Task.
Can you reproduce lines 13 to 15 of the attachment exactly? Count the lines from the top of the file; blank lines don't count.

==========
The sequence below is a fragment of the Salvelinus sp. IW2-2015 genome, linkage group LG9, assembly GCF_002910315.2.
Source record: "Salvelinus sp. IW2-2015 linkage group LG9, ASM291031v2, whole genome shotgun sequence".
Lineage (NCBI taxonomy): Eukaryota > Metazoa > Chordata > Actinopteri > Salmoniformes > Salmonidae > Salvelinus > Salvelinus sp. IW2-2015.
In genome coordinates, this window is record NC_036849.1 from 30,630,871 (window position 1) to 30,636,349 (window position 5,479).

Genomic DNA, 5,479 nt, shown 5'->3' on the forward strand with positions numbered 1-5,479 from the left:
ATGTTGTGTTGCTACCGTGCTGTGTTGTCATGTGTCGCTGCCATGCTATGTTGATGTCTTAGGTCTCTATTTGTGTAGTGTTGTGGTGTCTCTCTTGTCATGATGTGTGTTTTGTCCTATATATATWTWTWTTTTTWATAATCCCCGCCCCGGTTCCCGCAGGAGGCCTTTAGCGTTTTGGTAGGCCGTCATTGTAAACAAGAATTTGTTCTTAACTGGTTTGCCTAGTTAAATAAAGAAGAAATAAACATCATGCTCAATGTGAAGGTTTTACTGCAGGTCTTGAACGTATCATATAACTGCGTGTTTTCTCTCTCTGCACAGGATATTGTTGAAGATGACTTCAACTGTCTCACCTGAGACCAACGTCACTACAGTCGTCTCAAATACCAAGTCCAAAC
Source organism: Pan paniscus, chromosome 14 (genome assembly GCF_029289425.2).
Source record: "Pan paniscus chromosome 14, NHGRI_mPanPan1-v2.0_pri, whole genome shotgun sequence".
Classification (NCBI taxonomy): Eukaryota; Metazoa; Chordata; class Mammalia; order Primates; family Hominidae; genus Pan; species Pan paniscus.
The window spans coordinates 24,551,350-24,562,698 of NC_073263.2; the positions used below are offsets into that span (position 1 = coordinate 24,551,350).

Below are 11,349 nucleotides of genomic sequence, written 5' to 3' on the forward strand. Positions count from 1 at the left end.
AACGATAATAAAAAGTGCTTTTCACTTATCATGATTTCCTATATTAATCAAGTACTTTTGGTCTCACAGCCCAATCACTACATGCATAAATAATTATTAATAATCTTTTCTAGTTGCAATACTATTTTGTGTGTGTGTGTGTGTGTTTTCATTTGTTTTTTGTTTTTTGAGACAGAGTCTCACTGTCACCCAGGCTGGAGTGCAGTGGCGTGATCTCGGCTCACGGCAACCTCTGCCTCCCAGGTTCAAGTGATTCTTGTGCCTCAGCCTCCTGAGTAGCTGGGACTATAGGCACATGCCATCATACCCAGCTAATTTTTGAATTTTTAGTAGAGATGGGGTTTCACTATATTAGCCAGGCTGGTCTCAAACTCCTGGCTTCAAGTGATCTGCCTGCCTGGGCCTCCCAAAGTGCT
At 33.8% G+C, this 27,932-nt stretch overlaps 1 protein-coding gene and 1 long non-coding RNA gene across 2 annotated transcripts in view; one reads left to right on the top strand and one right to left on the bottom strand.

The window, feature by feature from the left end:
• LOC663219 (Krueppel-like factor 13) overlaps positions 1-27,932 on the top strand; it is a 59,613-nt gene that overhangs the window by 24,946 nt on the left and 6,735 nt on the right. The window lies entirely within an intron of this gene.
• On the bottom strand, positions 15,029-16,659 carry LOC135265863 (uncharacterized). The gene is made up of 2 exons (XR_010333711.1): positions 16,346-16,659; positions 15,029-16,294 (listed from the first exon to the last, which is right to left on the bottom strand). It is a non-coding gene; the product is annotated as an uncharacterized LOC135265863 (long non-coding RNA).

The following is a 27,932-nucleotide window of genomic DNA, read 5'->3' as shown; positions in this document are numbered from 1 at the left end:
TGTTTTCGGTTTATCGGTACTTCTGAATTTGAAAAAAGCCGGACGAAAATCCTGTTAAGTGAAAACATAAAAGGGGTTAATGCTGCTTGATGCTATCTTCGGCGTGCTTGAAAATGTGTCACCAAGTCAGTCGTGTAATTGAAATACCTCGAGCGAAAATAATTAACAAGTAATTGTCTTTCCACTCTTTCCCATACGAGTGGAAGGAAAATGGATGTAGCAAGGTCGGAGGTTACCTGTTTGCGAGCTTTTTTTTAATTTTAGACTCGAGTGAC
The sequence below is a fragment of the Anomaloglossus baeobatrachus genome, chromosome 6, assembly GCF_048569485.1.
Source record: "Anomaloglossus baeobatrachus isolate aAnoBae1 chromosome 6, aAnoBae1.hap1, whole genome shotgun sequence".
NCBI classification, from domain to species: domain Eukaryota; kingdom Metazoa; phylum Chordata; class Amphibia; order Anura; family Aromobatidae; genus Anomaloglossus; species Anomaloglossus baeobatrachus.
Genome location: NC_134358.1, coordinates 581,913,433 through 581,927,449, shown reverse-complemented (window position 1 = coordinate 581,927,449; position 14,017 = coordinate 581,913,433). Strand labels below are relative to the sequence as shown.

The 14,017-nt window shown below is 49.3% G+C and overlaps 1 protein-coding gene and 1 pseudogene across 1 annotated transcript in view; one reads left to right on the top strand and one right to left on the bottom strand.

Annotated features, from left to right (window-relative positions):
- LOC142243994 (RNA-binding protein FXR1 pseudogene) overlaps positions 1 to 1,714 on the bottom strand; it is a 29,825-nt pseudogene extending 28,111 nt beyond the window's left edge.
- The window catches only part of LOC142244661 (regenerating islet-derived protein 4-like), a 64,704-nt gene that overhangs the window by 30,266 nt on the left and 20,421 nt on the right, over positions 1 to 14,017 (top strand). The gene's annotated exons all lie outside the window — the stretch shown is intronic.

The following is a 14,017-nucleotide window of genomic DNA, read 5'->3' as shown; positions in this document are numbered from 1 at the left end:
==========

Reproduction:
At 33.8% G+C, this 27,932-nt stretch overlaps 1 protein-coding gene and 1 long non-coding RNA gene across 2 annotated transcripts in view; one reads left to right on the top strand and one right to left on the bottom strand.

The window, feature by feature from the left end:
• LOC663219 (Krueppel-like factor 13) overlaps positions 1-27,932 on the top strand; it is a 59,613-nt gene that overhangs the window by 24,946 nt on the left and 6,735 nt on the right. The window lies entirely within an intron of this gene.